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Damaged pavement damaging houses and endangering public

Reported anonymously at 01:17, Thursday 19 August 2021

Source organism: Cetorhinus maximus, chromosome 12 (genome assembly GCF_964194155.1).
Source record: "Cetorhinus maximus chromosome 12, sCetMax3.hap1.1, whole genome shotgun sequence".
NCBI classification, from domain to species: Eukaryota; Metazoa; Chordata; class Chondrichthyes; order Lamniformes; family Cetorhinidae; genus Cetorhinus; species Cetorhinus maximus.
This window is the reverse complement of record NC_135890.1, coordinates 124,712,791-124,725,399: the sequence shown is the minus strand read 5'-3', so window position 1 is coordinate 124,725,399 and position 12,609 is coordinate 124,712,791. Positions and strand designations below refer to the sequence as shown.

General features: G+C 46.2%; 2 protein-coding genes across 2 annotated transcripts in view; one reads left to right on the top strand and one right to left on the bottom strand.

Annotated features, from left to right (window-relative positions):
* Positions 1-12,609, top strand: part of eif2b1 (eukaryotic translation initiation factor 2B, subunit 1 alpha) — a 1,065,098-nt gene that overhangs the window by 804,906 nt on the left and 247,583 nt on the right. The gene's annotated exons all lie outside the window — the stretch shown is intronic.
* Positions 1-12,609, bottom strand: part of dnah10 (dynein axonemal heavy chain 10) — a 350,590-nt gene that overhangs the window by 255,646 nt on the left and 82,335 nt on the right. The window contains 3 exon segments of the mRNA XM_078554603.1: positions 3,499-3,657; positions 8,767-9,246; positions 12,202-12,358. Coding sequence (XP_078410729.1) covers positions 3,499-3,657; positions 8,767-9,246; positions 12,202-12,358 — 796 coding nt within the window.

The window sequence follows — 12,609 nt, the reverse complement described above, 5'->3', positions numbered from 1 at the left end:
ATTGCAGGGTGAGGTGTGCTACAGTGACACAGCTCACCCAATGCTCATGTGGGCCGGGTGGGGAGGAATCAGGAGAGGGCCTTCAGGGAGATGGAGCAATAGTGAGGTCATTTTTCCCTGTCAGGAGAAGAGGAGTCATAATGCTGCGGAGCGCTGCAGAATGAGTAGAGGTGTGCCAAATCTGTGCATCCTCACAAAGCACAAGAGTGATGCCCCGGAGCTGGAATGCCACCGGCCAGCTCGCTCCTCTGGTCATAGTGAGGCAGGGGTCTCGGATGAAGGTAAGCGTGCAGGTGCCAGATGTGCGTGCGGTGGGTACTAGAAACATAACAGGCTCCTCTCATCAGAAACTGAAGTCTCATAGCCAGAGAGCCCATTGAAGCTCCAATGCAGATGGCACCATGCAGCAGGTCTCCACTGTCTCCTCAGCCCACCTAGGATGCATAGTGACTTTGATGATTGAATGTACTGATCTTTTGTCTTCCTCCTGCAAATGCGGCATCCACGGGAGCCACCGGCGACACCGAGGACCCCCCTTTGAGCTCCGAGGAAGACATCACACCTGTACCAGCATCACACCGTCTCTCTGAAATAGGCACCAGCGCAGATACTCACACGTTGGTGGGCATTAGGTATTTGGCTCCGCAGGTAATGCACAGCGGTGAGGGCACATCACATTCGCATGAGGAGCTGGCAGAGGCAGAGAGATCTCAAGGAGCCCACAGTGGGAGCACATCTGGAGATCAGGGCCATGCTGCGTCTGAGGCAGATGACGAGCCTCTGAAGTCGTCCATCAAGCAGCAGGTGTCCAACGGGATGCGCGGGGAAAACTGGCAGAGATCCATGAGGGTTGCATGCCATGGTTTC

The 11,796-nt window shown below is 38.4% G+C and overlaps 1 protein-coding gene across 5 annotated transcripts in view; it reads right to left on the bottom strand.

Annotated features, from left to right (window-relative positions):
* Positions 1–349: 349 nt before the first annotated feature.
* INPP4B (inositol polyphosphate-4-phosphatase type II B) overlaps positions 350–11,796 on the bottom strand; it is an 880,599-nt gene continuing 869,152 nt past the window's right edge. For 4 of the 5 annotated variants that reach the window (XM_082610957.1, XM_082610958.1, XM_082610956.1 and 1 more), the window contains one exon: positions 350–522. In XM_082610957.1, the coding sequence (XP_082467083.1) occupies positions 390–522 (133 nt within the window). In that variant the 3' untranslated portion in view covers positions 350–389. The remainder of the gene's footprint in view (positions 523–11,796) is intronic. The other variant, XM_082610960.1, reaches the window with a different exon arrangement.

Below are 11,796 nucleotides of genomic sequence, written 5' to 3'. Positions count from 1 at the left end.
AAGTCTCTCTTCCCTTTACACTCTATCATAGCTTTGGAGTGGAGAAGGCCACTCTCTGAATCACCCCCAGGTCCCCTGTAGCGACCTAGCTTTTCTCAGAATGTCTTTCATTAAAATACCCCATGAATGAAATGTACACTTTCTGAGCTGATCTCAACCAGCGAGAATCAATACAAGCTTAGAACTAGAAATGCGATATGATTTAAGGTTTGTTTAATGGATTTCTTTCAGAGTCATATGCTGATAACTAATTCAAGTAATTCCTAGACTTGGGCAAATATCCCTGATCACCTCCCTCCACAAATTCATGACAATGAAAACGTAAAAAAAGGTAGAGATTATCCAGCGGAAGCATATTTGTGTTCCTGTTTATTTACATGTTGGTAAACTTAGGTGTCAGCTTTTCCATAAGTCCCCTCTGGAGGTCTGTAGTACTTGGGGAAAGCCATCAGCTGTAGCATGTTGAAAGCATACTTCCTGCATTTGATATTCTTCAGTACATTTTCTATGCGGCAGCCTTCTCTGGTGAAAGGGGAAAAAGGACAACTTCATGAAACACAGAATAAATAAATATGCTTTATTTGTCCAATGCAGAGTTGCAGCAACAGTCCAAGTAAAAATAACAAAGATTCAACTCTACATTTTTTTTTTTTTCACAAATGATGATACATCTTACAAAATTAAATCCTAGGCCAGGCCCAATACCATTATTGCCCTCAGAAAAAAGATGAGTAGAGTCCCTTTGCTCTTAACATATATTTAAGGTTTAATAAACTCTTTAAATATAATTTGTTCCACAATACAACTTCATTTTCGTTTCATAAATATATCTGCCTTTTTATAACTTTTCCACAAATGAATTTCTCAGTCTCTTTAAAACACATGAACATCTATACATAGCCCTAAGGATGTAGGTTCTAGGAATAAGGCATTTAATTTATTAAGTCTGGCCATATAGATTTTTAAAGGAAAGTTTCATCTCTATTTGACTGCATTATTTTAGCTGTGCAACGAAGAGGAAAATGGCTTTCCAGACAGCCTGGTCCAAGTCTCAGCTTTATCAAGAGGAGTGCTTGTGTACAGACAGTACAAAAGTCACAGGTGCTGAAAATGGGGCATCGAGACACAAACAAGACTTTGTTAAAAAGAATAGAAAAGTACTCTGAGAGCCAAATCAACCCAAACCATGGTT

I live at 16 Lombard street in the centre of Abingdon. The pavement in this street has been opened up many times in the space of the ten years we have lived here. Each time it is patched up but it needs a complete renovation as it is eroding in many places. Where the erosion is in the middle of the road, it adds to the obstacles people in wheelchairs or with pushchairs have to overcome. It is not uncommon to see wheelchair users in this street using the road because the pavement is to difficult to manoeuvre. Pedestrians also trip over uneven patches. Against my house the state of the pavement is damaging my house in two ways. 1) Increasingly deep and numerous holes right against the house allow water to pool and infiltrate the wall. When we bought this house, we had a structural survey and a damp expert survey done. They both came back with a healthy « bill of health » for this house. We discovered that the bottom half outer wall to the street is now too damp. This wall must not be applied an external lining of damp proofing as it is made of brick and mortar, not cement. 16 Lombard street is a graded building. The traditional build of this wall allows it to breath naturally. Except it cannot do this anymore because of the pools of water forming at its feet. You will see from the pictures that the external brickwork is also damaged by the water. 2) Where the drainpipe opens onto the street, the level of the pavement has been raised so much by « re-tarmacking » following work literally on our doorstep a couple of years or so ago that rainwater can no longer flow towards the gutter in the street but instead is pushed back and stuck against the house. We discovered the dam

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